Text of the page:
It occurred to me that laundry advice for university Freshers would make a really useful post. This was after our teen who is off to University soon asked whether we thought it would be more cost effective just to buy new clothes than to use a launderette!
This is an advertorial piece.
Luckily for us he’s been using a washing machine for a long time, but actually washing clothes can be more complicated than it first seems.
Shopping for Your Laundry
When it comes to shopping for your laundry there are going to be things that are one-off purchases; things you need to buy occasionally and finally things that you need to buy regularly.
One-Off Laundry Purchases
Hopefully you will not need to buy a washing machine and dryer when you move out to University because they will be provided at the property. However, if you do need to buy them you may want to think about how they are with energy. Especially with prices rising so sharply currently! Look for energy ratings. We have just purchased a heat pump dryer to help with the costs.
You will also need to purchase:
- A wash basket for storing your dirty clothes. Pop up ones are good because they are easy to store when (if) empty.
- A washing basket for moving the clothes to and from the machines.
- A clothes horse or airing rack (again unless one is provided at the property).
- And/or washing line and pegs (and peg bag) if the property has a garden.
- An iron and ironing board.
You may also want to buy eco or dryer balls to help save on energy. We have never found that these have worked particularly well though.
Regular Laundry Purchases
Obviously you are going to regularly need laundry detergent. This comes in various forms. You need to decide on whether you want liquid, powder or tablet form. Bio or non-bio. Not forgetting to pay attention to the smells. Which you decide on may be determined but what is used at home. Or you may opt for biological powder because it is the cheapest option!
Again to be more eco you may wish to try something like soap nuts – once more we found that this wasn’t a good option for us!
On top of this you may want to use fabric softener.
Occasional Laundry Purchases
Then there are purchases that you may wish to buy that aren’t required for every wash. Such as stain removers. We find the green stain removing soap/bar are really good at tackling specific stains. Whereas we add the Vanish oxi action powder for more general use (we have both white and coloured washing versions). There are also stain removing sprays – it may be a case of just trial and error with what works best for your needs and budget.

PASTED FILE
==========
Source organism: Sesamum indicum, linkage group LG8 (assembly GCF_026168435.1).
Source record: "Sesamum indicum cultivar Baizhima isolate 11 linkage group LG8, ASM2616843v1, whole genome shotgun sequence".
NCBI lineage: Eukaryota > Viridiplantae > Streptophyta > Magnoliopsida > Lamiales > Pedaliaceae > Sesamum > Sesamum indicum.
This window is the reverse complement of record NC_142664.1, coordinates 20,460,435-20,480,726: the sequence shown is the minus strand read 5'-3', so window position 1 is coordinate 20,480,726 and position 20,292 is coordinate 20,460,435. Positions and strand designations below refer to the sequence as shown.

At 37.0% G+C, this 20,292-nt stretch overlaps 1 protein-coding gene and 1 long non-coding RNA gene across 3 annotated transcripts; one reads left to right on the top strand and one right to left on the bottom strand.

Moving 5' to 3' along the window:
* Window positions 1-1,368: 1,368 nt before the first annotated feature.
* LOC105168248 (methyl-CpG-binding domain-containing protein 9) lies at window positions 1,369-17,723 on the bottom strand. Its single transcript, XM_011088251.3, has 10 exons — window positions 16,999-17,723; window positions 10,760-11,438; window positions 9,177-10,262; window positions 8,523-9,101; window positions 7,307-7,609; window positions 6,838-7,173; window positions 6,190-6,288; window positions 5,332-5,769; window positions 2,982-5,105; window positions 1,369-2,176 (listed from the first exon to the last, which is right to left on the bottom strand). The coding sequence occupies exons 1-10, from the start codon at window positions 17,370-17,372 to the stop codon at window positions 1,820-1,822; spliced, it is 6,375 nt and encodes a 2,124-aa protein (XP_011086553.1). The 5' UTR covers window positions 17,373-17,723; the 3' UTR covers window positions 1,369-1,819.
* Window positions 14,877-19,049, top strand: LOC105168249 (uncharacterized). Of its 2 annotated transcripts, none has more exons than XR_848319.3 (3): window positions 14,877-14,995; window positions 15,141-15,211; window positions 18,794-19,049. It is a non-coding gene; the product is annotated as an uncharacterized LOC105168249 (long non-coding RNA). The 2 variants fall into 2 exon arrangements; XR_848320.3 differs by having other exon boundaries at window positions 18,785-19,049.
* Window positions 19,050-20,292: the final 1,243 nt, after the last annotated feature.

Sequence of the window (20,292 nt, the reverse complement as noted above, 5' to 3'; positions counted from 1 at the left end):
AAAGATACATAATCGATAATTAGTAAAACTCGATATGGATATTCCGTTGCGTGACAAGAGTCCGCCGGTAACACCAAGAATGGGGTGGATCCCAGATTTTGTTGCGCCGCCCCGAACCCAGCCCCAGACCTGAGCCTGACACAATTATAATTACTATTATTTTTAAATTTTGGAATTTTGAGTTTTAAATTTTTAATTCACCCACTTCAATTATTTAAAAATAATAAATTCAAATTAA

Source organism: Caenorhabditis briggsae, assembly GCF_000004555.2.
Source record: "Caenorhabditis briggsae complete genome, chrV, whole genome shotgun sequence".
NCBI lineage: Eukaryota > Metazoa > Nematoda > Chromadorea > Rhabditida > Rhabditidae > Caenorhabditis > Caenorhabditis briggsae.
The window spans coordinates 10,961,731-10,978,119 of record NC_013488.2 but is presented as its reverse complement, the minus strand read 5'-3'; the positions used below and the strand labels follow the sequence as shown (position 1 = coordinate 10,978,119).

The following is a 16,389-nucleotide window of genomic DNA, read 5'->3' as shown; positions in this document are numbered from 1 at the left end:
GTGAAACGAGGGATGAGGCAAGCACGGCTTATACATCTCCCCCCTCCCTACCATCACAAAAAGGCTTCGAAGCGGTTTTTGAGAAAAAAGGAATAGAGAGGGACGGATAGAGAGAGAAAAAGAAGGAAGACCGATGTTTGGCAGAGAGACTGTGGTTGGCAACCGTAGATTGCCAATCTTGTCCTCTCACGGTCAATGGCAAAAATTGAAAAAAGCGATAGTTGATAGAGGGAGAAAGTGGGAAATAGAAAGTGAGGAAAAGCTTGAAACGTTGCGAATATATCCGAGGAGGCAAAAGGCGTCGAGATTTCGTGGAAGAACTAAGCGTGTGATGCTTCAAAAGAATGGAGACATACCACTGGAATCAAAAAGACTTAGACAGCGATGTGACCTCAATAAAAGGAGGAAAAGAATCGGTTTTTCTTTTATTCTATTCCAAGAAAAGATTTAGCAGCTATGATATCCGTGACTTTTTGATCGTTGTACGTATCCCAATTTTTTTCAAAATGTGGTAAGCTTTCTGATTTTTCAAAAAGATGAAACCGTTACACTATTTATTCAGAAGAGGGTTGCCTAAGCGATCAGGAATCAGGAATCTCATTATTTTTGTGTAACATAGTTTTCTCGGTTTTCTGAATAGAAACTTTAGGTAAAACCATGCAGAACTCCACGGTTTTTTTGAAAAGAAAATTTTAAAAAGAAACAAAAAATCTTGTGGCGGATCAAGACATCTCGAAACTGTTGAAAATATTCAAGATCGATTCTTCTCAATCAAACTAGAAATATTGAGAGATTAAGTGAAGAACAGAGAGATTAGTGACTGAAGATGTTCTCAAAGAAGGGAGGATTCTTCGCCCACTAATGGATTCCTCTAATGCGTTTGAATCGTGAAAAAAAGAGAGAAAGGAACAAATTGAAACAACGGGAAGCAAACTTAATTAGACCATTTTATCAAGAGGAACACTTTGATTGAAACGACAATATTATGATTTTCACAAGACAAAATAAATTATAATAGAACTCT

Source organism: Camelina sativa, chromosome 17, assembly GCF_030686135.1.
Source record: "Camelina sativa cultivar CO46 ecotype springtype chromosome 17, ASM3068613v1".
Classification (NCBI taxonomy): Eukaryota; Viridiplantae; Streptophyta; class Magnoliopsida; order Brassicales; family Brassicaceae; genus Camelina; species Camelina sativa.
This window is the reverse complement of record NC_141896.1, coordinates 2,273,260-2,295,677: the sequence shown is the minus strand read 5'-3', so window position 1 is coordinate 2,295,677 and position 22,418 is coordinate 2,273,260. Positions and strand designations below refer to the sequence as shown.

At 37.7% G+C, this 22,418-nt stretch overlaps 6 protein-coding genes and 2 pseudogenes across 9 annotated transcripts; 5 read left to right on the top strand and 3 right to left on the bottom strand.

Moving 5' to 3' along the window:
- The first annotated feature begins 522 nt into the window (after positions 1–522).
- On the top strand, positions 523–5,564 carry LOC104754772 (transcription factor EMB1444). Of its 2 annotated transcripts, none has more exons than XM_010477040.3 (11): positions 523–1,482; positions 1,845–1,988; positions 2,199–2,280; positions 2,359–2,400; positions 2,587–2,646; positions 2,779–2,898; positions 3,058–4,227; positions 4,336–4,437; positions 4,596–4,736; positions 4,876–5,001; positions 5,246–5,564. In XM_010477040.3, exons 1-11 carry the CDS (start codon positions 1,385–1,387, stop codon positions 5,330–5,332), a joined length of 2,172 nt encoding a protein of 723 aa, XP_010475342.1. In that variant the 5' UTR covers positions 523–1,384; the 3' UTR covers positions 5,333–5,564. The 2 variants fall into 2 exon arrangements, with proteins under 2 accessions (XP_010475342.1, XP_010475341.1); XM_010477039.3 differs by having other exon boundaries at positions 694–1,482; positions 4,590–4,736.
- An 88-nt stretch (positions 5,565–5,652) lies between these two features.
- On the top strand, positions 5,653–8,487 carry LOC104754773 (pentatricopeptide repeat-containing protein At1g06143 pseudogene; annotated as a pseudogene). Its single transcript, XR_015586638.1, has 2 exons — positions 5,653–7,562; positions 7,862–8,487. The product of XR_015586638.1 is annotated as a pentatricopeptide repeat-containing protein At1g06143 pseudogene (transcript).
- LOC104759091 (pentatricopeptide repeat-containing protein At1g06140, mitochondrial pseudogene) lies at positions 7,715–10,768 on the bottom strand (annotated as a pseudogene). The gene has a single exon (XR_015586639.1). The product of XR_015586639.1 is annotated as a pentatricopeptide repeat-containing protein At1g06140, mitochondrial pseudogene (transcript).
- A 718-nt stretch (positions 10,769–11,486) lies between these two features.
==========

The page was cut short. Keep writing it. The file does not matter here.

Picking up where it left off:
Optional Extra Laundry Purchases
The first optional extra are colour catchers. These are great for ensuring you don’t put your laundry in as one colour and take them out as another. Very good for new clothes that may run, really dirty clothes and if you want to mix whites and colours as you only have a small load (see more about that below).
Another is dryer sheets. These can leave your washing softer and more scented.
The final two optional extras that we use are to help look after the machine. We add Dettol laundry cleanser and Calgon. I am sure that there are many more options out there.
How To Wash Your Clothes
First make sure you empty all the pockets.
Next check the labels. Then you need to make some decisions based on what they say. Some clothes need hand washing only. Or you may want to soak them. We find a bucket is useful for this. It can double up as a sickie bucket too! Just make sure it is washed thoroughly between the two uses if you do!
Either sort your washing into whites and colours (and further into reds if there’s a lot) or throw it all in together on a low wash with a colour catcher. You also need to decide if you want to wash different types of materials together or not.
Make sure you do not over fill the machine. Making these different piles of colours can help decide which you are going to wash together (or not) – as you also don’t want the load to be too empty!
Then check the temperature and setting. You may pick the programme designed for your clothes – or you may stick to one programme for all your washes!
Drying and Ironing
I would say make sure that my top tip is don’t leave clothes wet as it makes them smell. We have a “wet bucket” so that anything wet is priotised in the wash. Things that need stain treating and get very wet are usually left to soak with water that covers them. If you have to leave washing in the machine whilst wet do not leave them there too long, and keep the door shut. Make sure that when drying them on a clothes horse/airer or on the line that they are as flat as possible.
Decide whether you will iron your clothes or not. If not it is best to hang them up as soon as possible. Then you need to decide if you will iron them all at once or just when you want to wear them.
Alternatives to Washing and Drying Your Clothes at Home
It may be that you do not have a washing machine and dryer. Or may be that all of the above is too complicated. Perhaps, however, you are just short on time with all the studying. You may wish to use a launderette (where you can opt for a service wash). If using the machines (which are now also available outside some supermarkets) make sure you have some change.
Alternatively there are washing services such as LaundryHeap who offer laundry, dry-cleaning and ironing services. The on-demand laundry service offers free collection and delivery within 24 hours. Easily bookable via the website or app. Available in 10 countries and 26 cities. Note I have never personally used LaundryHeap and several people on social media are not happy with their service.
This could be used as a regular thing or a one-off gift from parents if their child is far away – perhaps to help them settle in, or if they are particularly busy with their course.